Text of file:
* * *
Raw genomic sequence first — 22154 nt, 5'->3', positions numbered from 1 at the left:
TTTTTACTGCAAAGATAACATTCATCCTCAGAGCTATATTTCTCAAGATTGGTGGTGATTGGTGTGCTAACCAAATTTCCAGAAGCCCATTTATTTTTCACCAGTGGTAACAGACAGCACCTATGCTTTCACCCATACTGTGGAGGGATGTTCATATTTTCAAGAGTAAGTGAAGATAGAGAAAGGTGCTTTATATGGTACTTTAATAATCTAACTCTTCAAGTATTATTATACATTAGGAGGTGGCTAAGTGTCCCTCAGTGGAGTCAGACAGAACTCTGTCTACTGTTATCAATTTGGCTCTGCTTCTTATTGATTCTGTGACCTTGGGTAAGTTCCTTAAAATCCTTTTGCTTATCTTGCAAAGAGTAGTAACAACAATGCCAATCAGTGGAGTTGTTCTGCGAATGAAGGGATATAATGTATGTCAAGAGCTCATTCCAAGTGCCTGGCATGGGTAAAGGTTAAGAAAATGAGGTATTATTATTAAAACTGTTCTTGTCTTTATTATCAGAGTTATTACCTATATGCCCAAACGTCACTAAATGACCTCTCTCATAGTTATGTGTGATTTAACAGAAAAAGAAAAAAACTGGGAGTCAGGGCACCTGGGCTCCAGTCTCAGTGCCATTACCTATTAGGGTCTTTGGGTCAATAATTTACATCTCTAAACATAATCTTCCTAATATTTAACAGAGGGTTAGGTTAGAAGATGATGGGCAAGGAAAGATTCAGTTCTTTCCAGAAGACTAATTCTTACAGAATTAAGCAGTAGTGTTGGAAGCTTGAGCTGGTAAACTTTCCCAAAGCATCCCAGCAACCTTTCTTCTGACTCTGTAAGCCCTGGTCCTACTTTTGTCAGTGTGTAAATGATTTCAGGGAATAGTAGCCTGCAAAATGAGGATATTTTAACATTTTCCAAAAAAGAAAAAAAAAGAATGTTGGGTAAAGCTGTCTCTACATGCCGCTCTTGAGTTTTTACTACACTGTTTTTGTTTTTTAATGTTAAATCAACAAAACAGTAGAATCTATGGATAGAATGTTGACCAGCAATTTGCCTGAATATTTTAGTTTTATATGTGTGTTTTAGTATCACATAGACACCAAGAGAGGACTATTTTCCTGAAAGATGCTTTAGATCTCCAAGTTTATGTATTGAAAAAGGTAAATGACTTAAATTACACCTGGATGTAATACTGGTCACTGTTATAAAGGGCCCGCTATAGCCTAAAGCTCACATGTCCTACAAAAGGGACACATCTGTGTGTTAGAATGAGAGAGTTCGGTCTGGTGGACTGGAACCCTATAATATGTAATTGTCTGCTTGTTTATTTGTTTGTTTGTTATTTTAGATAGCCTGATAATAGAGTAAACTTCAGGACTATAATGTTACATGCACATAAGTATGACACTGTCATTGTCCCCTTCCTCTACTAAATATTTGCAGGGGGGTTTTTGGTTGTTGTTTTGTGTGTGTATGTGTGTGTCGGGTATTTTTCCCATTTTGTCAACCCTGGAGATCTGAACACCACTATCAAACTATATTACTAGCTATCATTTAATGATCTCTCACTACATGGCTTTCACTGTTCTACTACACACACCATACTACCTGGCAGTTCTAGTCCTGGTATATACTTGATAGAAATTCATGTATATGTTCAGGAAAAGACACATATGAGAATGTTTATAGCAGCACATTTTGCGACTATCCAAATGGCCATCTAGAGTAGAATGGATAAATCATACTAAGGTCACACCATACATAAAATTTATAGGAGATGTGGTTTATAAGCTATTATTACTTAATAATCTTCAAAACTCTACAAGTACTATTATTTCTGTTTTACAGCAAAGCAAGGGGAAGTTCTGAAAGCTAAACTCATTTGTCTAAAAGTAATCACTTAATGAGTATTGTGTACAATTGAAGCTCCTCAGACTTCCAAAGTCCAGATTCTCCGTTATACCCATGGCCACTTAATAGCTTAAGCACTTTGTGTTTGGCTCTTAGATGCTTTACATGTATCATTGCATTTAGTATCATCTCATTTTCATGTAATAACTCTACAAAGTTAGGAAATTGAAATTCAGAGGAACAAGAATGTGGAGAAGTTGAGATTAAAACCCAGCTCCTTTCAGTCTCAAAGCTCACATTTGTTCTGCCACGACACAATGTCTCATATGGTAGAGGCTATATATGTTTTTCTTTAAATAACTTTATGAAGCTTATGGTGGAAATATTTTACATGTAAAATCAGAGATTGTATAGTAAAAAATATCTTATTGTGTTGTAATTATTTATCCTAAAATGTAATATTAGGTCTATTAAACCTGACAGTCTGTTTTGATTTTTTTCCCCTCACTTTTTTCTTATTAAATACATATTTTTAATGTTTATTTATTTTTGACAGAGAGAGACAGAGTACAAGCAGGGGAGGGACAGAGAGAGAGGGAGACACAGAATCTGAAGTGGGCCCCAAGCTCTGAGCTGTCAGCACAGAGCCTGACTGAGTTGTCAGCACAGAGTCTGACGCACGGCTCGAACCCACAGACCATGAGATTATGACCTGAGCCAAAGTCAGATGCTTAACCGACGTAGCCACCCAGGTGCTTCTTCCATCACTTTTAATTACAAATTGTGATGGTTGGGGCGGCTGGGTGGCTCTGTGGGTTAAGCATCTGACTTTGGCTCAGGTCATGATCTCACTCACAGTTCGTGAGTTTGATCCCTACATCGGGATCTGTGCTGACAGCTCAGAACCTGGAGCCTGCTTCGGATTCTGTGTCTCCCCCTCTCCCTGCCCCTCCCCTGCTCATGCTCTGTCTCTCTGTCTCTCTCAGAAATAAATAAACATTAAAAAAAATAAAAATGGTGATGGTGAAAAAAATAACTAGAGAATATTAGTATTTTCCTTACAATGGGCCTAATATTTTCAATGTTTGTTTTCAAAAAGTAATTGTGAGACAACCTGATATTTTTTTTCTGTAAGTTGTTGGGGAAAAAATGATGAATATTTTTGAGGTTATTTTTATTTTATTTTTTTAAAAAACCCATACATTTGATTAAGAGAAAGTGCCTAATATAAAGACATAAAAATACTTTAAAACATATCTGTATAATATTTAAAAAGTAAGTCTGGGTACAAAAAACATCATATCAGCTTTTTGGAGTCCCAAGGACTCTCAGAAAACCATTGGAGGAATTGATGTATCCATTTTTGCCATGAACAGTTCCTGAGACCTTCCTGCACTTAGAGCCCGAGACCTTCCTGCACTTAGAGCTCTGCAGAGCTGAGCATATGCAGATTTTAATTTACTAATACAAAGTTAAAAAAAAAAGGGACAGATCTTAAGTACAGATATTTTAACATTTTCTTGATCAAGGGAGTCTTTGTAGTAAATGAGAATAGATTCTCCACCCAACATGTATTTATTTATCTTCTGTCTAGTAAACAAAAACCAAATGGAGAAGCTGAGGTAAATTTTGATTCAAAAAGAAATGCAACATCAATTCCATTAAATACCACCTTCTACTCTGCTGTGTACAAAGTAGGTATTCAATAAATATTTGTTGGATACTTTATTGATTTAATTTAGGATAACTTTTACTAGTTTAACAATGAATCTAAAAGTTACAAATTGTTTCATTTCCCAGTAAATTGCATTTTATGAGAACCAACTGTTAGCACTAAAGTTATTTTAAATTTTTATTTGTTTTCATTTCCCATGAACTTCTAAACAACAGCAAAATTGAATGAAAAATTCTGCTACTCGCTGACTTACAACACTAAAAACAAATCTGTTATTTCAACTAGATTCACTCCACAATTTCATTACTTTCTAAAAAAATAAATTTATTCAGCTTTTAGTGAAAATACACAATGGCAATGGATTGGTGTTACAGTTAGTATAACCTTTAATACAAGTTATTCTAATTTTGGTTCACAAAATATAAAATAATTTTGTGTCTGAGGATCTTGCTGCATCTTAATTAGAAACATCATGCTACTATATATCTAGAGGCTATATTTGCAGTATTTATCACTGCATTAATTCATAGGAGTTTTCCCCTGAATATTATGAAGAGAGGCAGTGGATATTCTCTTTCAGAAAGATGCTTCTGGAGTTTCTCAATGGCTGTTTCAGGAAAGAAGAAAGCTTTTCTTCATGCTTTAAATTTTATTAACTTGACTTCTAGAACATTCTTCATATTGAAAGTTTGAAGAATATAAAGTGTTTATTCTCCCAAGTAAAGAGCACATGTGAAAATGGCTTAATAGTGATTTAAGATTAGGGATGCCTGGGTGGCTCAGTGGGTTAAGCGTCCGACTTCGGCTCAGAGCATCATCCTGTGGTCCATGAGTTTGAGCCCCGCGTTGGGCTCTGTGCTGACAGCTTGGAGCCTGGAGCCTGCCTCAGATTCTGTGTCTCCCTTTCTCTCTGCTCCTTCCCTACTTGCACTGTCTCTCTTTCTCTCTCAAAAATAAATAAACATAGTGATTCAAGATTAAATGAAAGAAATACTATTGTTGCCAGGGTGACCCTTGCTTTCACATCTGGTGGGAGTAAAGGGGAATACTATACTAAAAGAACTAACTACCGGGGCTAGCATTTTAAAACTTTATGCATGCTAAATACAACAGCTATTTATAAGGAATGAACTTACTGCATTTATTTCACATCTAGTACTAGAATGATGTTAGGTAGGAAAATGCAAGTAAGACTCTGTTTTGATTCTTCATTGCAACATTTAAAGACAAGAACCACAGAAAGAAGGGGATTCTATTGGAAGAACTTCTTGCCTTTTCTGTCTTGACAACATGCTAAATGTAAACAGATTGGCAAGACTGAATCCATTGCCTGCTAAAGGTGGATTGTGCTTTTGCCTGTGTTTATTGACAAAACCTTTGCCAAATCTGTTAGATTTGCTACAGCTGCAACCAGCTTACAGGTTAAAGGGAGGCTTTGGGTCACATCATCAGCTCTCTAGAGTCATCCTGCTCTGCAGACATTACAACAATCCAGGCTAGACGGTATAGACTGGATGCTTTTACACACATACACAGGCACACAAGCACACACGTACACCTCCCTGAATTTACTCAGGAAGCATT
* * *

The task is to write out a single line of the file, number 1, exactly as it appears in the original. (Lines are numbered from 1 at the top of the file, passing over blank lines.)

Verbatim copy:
Raw genomic sequence first — 22154 nt, 5'->3', positions numbered from 1 at the left: